Imperial Rome built the first long distance roads in Europe (including England) for their legions. Those roads have been used ever since.

And the ruts in the roads?

Roman war chariots formed the initial ruts,which everyone else had to match for fear of destroying their wagon wheels.

Since the chariots were made for Imperial Rome, they were all alike in the matter of wheel spacing.

Therefore, the United States standard railroad gauge of 4 feet, 8.5 inches is derived from the original specifications for an Imperial Roman war chariot.

In other words, bureaucracies live forever .

So the next time you are handed a specification, procedure, or process, and wonder, “What horse’s ass came up with this?”, you may be exactly right.

Imperial Roman army chariots were made just wide enough to accommodate the rear ends of two war horses.

Now, the twist to the story:

When you see a Space Shuttle sitting on its launch pad, you will notice that there are two big booster rockets attached to the sides of the main fuel tank.

These are solid rocket boosters, or SRBs. The SRBs are made by Thiokol at their factory in Utah.

The engineers who designed the SRBs would have preferred to make them a bit larger, but the SRBs had to be shipped by train from the factory to the launch site.

The railroad line from the factory happens to run through a tunnel in the mountains and the SRBs had to fit through that tunnel.

The tunnel is slightly wider than the railroad track, and the railroad track, as you now know, is about as wide as two horses’ behinds.

So, a major Space Shuttle design feature of what was arguably the world’s most advanced transportation system was determined over two thousand years ago by the width of a horse’s ass.”

That’s all for today folks. Please do keep ’em coming.

And don’t forget the Beginner’s Guide is here if you want to get going on your own layout.



24 Responses to Noch Baden Baden layout

  1. Stephen White says:

    Steve, Lincs, UK; Answer1: I think the simple answer is yes, but you need to watch how much current is driving 2 servos in parallel. What about using servo & motor controllers?? These controllers use there own power, so they should be able to run 2 servos each. Answer2: same as answer1….Google your q’s, there is tons of stuff out there for Arduino!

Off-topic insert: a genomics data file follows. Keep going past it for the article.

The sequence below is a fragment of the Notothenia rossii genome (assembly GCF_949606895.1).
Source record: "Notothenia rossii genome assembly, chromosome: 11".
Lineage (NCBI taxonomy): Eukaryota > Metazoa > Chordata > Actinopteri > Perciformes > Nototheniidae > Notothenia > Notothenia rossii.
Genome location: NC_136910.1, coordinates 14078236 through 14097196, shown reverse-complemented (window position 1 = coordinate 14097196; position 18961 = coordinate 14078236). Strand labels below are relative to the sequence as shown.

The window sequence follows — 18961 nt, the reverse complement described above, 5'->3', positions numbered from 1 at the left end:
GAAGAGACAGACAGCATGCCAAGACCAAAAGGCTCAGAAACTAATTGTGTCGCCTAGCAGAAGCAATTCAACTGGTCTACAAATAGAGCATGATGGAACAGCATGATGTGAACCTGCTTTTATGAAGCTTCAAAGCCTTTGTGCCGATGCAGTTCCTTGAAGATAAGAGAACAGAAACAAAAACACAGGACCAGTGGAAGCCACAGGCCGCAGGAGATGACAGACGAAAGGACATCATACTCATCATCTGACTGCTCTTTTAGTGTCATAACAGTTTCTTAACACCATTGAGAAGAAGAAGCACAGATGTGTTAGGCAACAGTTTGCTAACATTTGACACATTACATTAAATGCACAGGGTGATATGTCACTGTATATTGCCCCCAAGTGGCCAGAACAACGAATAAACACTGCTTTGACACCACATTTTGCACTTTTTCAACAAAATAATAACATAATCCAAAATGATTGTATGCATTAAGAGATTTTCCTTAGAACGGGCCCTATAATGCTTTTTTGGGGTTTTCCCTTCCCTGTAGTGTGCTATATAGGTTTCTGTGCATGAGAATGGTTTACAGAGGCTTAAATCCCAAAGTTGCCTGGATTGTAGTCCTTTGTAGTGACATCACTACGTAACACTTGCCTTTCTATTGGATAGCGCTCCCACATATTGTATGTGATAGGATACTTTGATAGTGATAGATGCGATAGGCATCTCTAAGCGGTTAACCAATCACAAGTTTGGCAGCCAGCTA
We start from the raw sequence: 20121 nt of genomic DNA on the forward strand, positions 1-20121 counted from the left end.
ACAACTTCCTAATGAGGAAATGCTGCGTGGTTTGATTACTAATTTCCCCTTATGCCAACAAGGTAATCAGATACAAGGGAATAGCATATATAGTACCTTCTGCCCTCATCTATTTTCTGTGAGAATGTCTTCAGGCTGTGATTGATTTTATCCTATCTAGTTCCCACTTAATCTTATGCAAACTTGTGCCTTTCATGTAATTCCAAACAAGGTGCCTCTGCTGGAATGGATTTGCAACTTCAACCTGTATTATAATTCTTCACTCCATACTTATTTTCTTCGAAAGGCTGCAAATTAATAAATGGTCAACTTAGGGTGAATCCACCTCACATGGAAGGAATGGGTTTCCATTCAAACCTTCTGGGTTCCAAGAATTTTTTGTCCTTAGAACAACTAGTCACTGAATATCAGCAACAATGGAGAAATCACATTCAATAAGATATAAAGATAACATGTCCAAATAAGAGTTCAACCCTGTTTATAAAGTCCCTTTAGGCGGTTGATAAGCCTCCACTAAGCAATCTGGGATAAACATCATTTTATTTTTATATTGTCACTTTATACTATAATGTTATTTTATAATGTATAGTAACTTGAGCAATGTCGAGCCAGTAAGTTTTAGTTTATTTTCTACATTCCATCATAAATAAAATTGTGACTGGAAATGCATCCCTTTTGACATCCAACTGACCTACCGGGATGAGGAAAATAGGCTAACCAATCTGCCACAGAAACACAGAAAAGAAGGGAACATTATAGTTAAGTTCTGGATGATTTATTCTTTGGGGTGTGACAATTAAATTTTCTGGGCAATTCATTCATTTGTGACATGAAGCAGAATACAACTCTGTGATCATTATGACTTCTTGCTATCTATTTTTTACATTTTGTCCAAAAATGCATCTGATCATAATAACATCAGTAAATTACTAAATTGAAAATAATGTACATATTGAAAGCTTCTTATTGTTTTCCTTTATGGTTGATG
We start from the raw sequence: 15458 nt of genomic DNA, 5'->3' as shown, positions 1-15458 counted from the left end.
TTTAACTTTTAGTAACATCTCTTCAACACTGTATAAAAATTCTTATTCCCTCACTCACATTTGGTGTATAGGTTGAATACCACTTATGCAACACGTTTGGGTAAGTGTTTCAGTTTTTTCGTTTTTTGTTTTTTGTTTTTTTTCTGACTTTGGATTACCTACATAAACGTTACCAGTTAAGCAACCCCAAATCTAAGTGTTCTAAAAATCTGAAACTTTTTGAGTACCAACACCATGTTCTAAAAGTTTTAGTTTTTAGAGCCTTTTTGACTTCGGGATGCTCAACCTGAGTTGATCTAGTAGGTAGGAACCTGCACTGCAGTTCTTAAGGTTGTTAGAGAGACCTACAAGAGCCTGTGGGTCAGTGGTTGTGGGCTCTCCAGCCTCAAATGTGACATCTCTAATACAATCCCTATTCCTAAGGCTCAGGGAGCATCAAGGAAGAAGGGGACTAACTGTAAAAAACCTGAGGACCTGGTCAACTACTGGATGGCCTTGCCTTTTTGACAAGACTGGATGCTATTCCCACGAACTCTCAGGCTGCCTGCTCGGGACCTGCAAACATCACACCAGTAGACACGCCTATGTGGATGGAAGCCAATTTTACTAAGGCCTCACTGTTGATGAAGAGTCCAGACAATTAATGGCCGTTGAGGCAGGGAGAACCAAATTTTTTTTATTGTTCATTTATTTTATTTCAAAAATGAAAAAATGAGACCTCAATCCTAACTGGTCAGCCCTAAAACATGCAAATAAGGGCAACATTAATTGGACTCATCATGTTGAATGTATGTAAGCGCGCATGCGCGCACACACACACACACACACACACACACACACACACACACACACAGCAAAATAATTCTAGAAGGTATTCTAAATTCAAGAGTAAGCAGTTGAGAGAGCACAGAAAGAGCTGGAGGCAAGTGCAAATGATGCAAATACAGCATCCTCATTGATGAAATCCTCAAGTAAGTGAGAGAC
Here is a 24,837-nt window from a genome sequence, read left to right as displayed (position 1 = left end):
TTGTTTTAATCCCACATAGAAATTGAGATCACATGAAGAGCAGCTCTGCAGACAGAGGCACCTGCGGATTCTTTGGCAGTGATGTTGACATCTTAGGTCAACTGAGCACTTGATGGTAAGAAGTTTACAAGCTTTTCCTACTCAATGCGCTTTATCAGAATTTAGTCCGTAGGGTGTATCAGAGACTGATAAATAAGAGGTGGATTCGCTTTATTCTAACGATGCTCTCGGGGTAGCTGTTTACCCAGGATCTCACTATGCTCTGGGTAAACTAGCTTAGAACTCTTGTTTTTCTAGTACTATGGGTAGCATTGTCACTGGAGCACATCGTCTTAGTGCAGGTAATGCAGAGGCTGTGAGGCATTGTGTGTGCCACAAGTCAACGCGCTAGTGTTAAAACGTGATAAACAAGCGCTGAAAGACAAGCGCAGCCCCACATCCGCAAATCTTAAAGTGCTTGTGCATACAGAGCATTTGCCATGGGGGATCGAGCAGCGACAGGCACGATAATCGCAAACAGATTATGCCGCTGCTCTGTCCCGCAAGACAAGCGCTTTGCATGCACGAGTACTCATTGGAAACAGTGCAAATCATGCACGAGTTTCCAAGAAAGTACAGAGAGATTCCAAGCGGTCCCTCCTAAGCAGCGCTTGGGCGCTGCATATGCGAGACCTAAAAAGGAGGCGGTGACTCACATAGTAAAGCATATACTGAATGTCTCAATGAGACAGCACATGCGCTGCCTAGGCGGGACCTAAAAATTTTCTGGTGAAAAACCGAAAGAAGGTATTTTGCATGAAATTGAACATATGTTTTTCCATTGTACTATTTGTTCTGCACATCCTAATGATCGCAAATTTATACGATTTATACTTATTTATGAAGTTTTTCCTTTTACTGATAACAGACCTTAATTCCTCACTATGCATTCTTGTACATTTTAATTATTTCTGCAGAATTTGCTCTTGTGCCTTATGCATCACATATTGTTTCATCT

Steve, Sydney.

  2. It is possible to do ‘bounce’ with servos – MERG do a kit for a servo control board with programmable bounce, so it should be possible to ‘bounce’ a servo from an Arduino.

  3. John Birch says:

    Ray’s layout is superb. I love the sense of space with trains running at realistic speeds. For me, too many layouts are cluttered with too much track in too little space. The details are excellent. Well done.

  4. Steve says:

    Thanks for that.

    I intend using external power for any motors/servos as I know the supply from the Arduino itself is a bit feeble.

    I did ask Professor Google about driving multiple servos/stepper motors, but all I could find were situations where people wanted to drive a number of servos/stepper motors simultaneously, and none of them mentioned how to physically connect multiple motors! I kind of assumed that my concept of sharing pins was how to do it but thought I would ask on here.

    Thanks again for your help.

  5. Tim says:

    Steve – if you’re concerned about the number of inputs you can expand the arduino’s output by adding multiple adafruit 16 channel pmw boards. I have three of these connected to the same arduino that you have and have control over about 30 servos for point motors. You should be able to do the same with your servos and stepper motors. A little bit more programming but you can put them at different places on your layout and use less wiring.

  6. Steve says:

    Thanks, Tim, very useful.

  7. Barry Hess says:

    Really enjoy seeing all of the different layouts, but was wondering why in all the ones I have seen why I have never seen a small dirt stock car track . I think that would make an interesting piece of scenery. Keep up the good work, love watching the trains roll…..

  8. Robert Brady says:

    RAY, Great layout video . Kept me enthralled . now as for the mountain lift that one car made me sea sick, lol. Good job sir.
    The Critic

  9. Chuck Frank says:

    @Barry Hess My guess would be for the same reason you don’t see many sports stadiums, circuses, etc modeled in general. Takes up too much valuable real estate for a single static scene display that can be otherwise used for running trains.

  10. Mike in NC says: